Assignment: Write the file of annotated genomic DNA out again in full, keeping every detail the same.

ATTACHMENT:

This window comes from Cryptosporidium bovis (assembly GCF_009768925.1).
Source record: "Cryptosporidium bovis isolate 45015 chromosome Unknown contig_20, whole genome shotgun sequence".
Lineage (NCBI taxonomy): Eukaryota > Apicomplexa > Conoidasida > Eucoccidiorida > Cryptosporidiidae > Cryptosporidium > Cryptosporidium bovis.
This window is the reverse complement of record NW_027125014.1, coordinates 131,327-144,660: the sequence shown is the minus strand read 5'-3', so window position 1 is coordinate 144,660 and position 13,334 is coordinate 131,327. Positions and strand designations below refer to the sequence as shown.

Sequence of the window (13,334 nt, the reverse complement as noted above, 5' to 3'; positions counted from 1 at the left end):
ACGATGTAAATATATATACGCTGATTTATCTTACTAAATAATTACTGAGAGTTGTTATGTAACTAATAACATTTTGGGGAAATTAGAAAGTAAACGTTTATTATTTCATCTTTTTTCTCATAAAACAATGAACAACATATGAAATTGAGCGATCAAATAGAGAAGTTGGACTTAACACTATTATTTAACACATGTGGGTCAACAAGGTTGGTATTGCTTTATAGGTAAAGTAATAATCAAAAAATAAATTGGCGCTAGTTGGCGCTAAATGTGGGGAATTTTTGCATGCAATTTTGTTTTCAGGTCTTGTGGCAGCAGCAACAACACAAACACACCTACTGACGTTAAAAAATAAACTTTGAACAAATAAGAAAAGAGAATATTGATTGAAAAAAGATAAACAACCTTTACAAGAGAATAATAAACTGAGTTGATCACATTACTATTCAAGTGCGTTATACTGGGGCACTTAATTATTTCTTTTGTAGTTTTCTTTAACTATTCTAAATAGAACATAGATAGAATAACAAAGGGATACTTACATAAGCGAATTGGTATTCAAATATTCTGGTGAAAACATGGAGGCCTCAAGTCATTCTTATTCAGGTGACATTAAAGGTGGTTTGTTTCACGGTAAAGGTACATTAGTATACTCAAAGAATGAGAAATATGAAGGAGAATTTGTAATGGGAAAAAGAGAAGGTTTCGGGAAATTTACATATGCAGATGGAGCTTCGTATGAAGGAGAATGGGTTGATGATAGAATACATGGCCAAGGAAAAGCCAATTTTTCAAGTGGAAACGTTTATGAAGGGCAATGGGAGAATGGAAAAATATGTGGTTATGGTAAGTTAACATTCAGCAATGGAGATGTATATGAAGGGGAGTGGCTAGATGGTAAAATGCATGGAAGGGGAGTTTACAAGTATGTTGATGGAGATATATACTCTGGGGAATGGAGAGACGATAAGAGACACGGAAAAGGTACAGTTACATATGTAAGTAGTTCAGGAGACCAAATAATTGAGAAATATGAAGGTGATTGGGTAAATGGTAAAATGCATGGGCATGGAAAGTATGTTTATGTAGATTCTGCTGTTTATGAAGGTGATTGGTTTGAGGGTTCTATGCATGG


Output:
This window comes from Cryptosporidium bovis (assembly GCF_009768925.1).
Source record: "Cryptosporidium bovis isolate 45015 chromosome Unknown contig_20, whole genome shotgun sequence".
Lineage (NCBI taxonomy): Eukaryota > Apicomplexa > Conoidasida > Eucoccidiorida > Cryptosporidiidae > Cryptosporidium > Cryptosporidium bovis.
This window is the reverse complement of record NW_027125014.1, coordinates 131,327-144,660: the sequence shown is the minus strand read 5'-3', so window position 1 is coordinate 144,660 and position 13,334 is coordinate 131,327. Positions and strand designations below refer to the sequence as shown.

Sequence of the window (13,334 nt, the reverse complement as noted above, 5' to 3'; positions counted from 1 at the left end):
ACGATGTAAATATATATACGCTGATTTATCTTACTAAATAATTACTGAGAGTTGTTATGTAACTAATAACATTTTGGGGAAATTAGAAAGTAAACGTTTATTATTTCATCTTTTTTCTCATAAAACAATGAACAACATATGAAATTGAGCGATCAAATAGAGAAGTTGGACTTAACACTATTATTTAACACATGTGGGTCAACAAGGTTGGTATTGCTTTATAGGTAAAGTAATAATCAAAAAATAAATTGGCGCTAGTTGGCGCTAAATGTGGGGAATTTTTGCATGCAATTTTGTTTTCAGGTCTTGTGGCAGCAGCAACAACACAAACACACCTACTGACGTTAAAAAATAAACTTTGAACAAATAAGAAAAGAGAATATTGATTGAAAAAAGATAAACAACCTTTACAAGAGAATAATAAACTGAGTTGATCACATTACTATTCAAGTGCGTTATACTGGGGCACTTAATTATTTCTTTTGTAGTTTTCTTTAACTATTCTAAATAGAACATAGATAGAATAACAAAGGGATACTTACATAAGCGAATTGGTATTCAAATATTCTGGTGAAAACATGGAGGCCTCAAGTCATTCTTATTCAGGTGACATTAAAGGTGGTTTGTTTCACGGTAAAGGTACATTAGTATACTCAAAGAATGAGAAATATGAAGGAGAATTTGTAATGGGAAAAAGAGAAGGTTTCGGGAAATTTACATATGCAGATGGAGCTTCGTATGAAGGAGAATGGGTTGATGATAGAATACATGGCCAAGGAAAAGCCAATTTTTCAAGTGGAAACGTTTATGAAGGGCAATGGGAGAATGGAAAAATATGTGGTTATGGTAAGTTAACATTCAGCAATGGAGATGTATATGAAGGGGAGTGGCTAGATGGTAAAATGCATGGAAGGGGAGTTTACAAGTATGTTGATGGAGATATATACTCTGGGGAATGGAGAGACGATAAGAGACACGGAAAAGGTACAGTTACATATGTAAGTAGTTCAGGAGACCAAATAATTGAGAAATATGAAGGTGATTGGGTAAATGGTAAAATGCATGGGCATGGAAAGTATGTTTATGTAGATTCTGCTGTTTATGAAGGTGATTGGTTTGAGGGTTCTATGCATGG